A New Deckhand
After riding out another storm in the fishing boat harbour, which featured dead bodies washed out through storm water drains, we decided we could not stay in Valparaiso. We had made friends there and the chief mate had found a doctor she was comfortable with but life seemed too precarious.
We had a slow trip north looking for a sheltered harbour and a good clinic. Our last option was Arica, just 20 miles from the border with Peru. We found a friendly yacht club, a town with parks and gardens and a hospital with a doctor named Ricardo who pronounced mother and baby well. Whew.
In a few weeks we were among friends, including the honorary British Consul, Gladys, who introduced us around town. We became infamous as the crazy gringos having a baby on a yacht and our story was featured on TV and newspaper. Weekly examinations showed sonar scan and electronic heart monitor were okay. The chief mate went into labour early one morning and I got her to hospital pronto. She was in emergency for an hour or so until the staff could round up Ricardo. She was in labour for two days, moaning and groaning. Then Ricardo took me aside and said the baby was in distress and he recommended a Caesarean section. That sounded serious to me but what did I know?
Within twenty minutes she was on the operating table with me in cap and gown watching through the window of the observation room. She was sitting up on the table quite naked with arms crossed over her breasts while the doctors and attendants scrubbed up. Ricardo gave her a spinal injection and they stretched her out like Jesus Christ on the cross while waiting for the anaesthetic to take effect. It clearly wasn’t working. Every time they told her to raise a leg she complied willingly. After a few minutes Ricardo gave her another injection in the arm and she went out.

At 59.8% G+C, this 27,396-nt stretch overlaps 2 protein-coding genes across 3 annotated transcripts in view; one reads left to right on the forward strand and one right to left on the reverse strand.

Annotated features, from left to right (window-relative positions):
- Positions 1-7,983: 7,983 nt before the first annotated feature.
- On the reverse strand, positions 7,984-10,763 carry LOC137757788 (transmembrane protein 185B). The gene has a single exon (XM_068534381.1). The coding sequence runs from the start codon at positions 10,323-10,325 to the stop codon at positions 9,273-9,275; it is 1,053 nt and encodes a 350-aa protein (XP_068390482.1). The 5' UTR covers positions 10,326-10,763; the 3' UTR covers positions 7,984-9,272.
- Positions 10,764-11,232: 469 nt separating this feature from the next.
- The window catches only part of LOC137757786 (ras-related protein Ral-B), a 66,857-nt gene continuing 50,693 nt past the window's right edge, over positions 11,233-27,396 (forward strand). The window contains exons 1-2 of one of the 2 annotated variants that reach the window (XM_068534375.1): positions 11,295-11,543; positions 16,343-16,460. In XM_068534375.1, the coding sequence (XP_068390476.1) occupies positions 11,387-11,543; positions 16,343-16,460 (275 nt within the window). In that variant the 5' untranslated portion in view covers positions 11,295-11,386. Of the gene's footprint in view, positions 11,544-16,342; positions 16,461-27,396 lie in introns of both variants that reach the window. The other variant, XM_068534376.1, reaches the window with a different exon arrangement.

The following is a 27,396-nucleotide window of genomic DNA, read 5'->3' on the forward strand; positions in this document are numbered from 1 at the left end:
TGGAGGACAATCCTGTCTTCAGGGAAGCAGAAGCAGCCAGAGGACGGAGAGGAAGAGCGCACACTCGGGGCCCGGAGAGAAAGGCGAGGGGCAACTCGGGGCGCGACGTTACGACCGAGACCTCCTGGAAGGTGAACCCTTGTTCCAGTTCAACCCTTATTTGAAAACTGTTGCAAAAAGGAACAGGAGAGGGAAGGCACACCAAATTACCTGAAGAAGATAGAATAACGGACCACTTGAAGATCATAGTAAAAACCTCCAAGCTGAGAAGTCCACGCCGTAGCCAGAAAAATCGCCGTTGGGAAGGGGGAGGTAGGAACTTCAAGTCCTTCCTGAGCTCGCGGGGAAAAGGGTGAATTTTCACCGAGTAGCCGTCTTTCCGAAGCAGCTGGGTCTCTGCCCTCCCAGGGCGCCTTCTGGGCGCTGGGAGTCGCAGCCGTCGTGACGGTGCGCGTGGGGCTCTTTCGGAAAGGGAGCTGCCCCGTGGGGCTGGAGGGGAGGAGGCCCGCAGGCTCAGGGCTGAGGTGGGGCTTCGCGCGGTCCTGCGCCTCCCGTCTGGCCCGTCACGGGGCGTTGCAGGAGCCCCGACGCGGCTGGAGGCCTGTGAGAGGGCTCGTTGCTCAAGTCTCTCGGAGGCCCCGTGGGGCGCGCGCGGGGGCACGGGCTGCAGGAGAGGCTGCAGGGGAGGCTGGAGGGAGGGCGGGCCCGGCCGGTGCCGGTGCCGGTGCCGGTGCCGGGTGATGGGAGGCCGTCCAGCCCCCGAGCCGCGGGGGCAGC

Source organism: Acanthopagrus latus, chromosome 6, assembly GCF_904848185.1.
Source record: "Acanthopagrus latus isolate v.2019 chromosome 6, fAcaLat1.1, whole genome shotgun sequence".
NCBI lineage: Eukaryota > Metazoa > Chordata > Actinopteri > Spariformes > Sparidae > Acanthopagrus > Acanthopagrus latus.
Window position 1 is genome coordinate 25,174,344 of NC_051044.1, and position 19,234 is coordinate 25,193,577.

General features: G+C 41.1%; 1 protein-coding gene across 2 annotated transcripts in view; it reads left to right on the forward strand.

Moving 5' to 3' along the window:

Pandemonium broke out with Ricardo and his assistant slicing her belly open while the anaesthetist and her assistant shoved a duct down her throat and, frantically it seemed to me, clapped a rubber mask over her nose and mouth and began fiddling with oxygen bottles. A nurse ran from the theatre to an adjoining room and ran back with a tray of instruments.
Next thing I remember is peering up into the bearded face of a young doctor asking me if I was all right. I was lying on my back on the stone-tiled floor with the world spinning before my eyes and my blood-stained cap on my chest. I had a glimpse of a tiny, squealing kicking baby before someone brought a trolley and they loaded me on it and wheeled me off to the casualty room. After an examination they transferred me to a wheel chair and and took me to another room where the new mother lay in bed looking pale and groggy with my son in the crook of her arm, already searching for the breast.
It seemed like half the population of Arica turned out for the baby’s head wetting at the yacht club a couple of weeks later. We were bombarded with baby clothes and toys and people slapping us on the back saying “Que lindo, la wha wha.” (How beautiful the baby.)
Yes indeed. How clever of me to produce such a beautiful child.